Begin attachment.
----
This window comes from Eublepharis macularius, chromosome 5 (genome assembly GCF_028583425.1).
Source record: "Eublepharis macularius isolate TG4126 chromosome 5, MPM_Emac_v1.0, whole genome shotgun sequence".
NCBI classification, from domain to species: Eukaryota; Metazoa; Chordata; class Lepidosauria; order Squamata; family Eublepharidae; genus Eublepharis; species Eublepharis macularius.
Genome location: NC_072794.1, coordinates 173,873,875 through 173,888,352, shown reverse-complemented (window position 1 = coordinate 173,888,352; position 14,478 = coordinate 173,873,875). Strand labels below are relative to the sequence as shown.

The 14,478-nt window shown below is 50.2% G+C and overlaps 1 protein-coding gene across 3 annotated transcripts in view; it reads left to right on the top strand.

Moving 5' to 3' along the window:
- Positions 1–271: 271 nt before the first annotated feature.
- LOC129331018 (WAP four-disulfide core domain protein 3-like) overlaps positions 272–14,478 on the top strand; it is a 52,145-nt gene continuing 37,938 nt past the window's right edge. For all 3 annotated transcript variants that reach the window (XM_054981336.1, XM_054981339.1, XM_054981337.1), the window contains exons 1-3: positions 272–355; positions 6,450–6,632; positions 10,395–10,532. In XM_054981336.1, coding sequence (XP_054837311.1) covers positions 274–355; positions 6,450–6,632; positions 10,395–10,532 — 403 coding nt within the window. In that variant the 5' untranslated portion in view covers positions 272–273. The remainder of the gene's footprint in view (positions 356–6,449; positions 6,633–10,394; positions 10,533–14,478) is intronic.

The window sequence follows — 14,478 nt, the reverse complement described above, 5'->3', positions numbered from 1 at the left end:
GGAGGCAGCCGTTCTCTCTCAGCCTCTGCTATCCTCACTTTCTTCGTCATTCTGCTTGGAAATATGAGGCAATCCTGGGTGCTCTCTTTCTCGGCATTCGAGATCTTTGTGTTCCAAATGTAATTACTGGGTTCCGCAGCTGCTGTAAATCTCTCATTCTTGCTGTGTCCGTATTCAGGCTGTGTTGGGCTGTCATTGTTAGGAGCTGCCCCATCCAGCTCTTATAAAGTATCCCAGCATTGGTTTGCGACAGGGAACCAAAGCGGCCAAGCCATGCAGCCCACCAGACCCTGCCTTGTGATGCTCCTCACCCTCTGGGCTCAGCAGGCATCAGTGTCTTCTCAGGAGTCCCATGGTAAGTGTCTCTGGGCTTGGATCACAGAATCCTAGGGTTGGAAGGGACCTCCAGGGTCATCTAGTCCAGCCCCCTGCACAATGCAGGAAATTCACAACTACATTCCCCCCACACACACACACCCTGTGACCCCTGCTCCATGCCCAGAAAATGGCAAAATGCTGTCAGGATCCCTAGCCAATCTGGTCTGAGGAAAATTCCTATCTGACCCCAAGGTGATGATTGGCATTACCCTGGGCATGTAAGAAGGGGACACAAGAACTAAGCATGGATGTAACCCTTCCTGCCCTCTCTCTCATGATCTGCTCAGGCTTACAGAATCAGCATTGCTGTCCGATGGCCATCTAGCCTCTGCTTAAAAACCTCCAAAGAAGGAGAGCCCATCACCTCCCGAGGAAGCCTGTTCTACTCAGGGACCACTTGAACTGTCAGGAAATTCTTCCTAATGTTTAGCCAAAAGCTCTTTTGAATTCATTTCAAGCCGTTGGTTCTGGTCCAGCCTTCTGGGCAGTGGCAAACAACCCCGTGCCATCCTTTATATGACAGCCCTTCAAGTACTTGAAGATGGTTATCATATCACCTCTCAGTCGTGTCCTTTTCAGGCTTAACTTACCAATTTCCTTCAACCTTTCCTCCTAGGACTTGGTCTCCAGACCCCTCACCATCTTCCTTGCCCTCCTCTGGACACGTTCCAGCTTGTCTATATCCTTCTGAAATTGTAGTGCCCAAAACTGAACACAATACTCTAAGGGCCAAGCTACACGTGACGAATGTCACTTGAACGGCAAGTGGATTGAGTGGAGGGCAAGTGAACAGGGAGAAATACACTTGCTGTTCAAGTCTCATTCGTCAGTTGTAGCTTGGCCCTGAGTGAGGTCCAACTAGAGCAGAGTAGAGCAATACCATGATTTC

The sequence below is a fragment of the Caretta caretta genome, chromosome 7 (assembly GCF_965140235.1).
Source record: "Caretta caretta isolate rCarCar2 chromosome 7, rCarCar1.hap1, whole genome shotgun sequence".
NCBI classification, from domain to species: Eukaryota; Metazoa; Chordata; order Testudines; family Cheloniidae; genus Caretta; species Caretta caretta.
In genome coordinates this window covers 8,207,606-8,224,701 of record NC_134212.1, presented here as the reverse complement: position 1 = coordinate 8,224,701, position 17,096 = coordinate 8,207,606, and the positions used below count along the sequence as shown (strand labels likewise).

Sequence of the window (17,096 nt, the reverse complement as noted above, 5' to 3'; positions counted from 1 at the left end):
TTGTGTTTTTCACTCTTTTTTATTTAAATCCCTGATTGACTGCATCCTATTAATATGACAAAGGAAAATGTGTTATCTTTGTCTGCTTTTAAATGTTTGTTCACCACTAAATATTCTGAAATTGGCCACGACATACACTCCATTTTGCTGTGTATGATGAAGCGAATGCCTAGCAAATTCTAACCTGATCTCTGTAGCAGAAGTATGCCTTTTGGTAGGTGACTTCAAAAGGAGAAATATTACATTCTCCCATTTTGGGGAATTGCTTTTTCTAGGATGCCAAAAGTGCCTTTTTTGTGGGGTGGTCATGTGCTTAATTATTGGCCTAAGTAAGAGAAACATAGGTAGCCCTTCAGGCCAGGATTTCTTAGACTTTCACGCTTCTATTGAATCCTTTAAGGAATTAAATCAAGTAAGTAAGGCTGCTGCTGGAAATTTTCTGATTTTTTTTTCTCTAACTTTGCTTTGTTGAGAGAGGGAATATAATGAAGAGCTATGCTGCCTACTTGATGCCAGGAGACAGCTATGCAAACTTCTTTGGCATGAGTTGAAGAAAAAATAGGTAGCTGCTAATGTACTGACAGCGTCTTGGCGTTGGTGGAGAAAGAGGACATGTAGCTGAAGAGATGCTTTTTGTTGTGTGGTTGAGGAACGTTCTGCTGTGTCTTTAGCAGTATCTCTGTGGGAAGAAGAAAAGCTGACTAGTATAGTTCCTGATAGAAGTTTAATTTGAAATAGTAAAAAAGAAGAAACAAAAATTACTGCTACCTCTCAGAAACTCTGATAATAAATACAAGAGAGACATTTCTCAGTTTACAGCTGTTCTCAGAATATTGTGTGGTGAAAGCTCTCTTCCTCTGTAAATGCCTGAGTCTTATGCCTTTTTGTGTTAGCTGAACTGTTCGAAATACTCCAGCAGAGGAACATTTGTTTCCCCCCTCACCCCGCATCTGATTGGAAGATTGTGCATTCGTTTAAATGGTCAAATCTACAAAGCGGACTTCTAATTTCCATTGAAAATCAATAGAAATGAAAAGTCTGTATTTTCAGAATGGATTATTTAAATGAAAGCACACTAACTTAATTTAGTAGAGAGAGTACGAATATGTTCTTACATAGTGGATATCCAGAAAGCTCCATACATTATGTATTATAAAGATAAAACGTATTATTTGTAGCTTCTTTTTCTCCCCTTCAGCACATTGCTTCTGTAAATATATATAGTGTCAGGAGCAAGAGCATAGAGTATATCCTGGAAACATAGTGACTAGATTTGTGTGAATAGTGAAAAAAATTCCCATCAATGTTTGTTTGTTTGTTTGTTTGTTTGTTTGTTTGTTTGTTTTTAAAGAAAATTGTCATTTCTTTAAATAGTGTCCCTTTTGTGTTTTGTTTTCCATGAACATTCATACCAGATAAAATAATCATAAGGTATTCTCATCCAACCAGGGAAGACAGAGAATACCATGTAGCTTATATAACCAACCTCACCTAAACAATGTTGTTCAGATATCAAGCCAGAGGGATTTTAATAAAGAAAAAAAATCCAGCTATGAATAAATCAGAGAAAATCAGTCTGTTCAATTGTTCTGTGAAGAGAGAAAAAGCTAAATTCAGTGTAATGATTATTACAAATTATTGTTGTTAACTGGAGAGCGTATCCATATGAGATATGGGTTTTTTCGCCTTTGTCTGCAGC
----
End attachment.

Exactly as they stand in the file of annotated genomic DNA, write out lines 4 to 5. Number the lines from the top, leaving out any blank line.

Genome location: NC_072794.1, coordinates 173,873,875 through 173,888,352, shown reverse-complemented (window position 1 = coordinate 173,888,352; position 14,478 = coordinate 173,873,875). Strand labels below are relative to the sequence as shown.

The 14,478-nt window shown below is 50.2% G+C and overlaps 1 protein-coding gene across 3 annotated transcripts in view; it reads left to right on the top strand.